Debating the First Amendment Right to Free Speech


Public policy analyst Shikya Dalmia and New York University Law Professor Jeremy Waldron debate freedom of speech on college campuses.

Colgate hosted its annual Constitutional Debate in Persson Auditorium Tuesday, September 20. This year, the debate commemorated the 229th “birthday” of the American Constitution. The debate, titled “Hate Speech vs. Free Speech: Where to Draw the Line?” focused on the First Amendment right to freedom of speech. The resulting dialogue concerned free speech and hate speech on contemporary college campuses. Professor at New York University Law School Jeremy Waldron and Reason Foundation senior analyst Shikha Dalmia took opposing sides in the debate as guest lecturers. The Reason Foundation is a prominent public policy think tank. The event was sponsored by the Program in Constitutional Government and the Center for Freedom and

Western Civilization.

The two participants hold opposing views on speech on college campuses. Waldron argued for the introduction of trigger warnings and limitations on hate speech, while Dalmia advocated for complete freedom of speech.

The United States is one of the few countries that refuses to ban hate speech.

Dalmia supports this stance, based on her interpretation of the First Amendment.

During his opening remarks, Waldron drew a distinction between offensive ideas and hate speech.

“Offense is not the thing to focus on,” Waldron said. “Hate speech is designed to stir up antagonism, leading to a clear and present danger.”

Waldron recognized that small examples of hate speech towards minority groups can culminate into larger issues.

“There are such things as slow-acting poisons, and by the time a clear and present danger of serious conflict has become apparent, the damage might have been done,” Waldron said.

While Dalmia recognized the strength of Waldron’s argument, she took a very different approach to focusing on the issue of censorship.

“Colleges depend on free speech more than any other institution in society, so one would expect that they would be protective of that,” Dalmia said.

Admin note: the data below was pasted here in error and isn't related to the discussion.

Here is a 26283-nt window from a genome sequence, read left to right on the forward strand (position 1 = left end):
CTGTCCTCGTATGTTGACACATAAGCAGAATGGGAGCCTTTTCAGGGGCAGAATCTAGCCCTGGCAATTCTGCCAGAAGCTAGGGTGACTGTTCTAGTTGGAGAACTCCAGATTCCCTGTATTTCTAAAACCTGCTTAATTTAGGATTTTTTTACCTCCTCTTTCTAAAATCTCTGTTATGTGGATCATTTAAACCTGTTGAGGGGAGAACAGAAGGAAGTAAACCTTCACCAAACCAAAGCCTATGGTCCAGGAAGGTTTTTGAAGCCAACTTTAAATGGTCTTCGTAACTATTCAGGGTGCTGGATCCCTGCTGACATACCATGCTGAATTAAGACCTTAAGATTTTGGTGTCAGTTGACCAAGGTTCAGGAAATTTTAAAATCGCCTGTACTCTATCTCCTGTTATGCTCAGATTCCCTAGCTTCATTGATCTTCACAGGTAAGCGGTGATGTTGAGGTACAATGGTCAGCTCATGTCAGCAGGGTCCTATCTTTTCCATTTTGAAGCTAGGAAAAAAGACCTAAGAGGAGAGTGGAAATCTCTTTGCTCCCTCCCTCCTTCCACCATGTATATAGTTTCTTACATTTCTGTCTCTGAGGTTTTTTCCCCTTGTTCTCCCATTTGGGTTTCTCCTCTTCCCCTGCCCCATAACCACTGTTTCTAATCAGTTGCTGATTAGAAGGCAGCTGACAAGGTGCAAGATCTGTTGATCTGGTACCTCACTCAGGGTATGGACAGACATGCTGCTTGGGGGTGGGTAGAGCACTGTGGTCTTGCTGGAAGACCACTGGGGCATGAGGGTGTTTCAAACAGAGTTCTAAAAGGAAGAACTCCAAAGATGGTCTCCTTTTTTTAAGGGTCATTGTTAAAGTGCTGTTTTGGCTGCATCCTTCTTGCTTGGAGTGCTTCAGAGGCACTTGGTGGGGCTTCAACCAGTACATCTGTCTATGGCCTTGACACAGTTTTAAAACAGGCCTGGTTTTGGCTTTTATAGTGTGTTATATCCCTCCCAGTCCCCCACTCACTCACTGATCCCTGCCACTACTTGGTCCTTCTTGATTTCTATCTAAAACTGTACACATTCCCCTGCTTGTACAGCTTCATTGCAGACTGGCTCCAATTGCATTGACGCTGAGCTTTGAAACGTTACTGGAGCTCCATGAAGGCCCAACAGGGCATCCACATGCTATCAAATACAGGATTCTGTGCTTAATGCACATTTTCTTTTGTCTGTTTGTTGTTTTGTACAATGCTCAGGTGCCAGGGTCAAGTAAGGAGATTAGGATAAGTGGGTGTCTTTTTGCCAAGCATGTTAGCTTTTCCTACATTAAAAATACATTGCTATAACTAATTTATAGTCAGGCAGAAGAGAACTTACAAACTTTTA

An integral part of Dalmia’s argument concerned the negative effects that censorship and trigger warnings have on college education. In her view, trigger warnings hinder free speech. Dalmia argued that, by accepting free speech and by pushing themselves to unpack controversial beliefs, students grow intellectually and morally.

“Trigger warnings have created such a chilling environment where junior, untenured faculty in particular, have taken to omitting any controversial material from their course,” Dalmia said.

Waldron disagrees with Dalmia’s views on trigger warnings, as he believes that they do not hinder free speech and individual expression.

“Every time I watch a movie on TV or at the cinema, it begins saying ‘ [contains] danger, adult language, sex scenes, drug use,’” Waldron said. “Those are trigger warnings. We take them for granted, and I don’t think it’s inappropriate for an instructor to say to a class that includes 50 percent women, some proportion of whom may have suffered [from] sexual assault, to be advised when you read this material because it contains disturbing passages of assault. It doesn’t do any harm to free speech.”

Junior Rahil Uppal embraced the importance of discussing freedom of speech

on campus.

“I thought it was immensely relevant that we have this discussion,” Uppal said. “We have a real problem on campuses, and we have to reflect honestly [on] these ideas.” 

First-year Madeleine Simon noticed parallels between current global events and discussions occurring on college campuses.

“I really enjoyed the debate,” Simon said. “I think [free speech] is a really interesting topic, especially coming to college as a freshman during a time when there has been so much in the media about free speech on college campuses. The debate was actually refreshing.”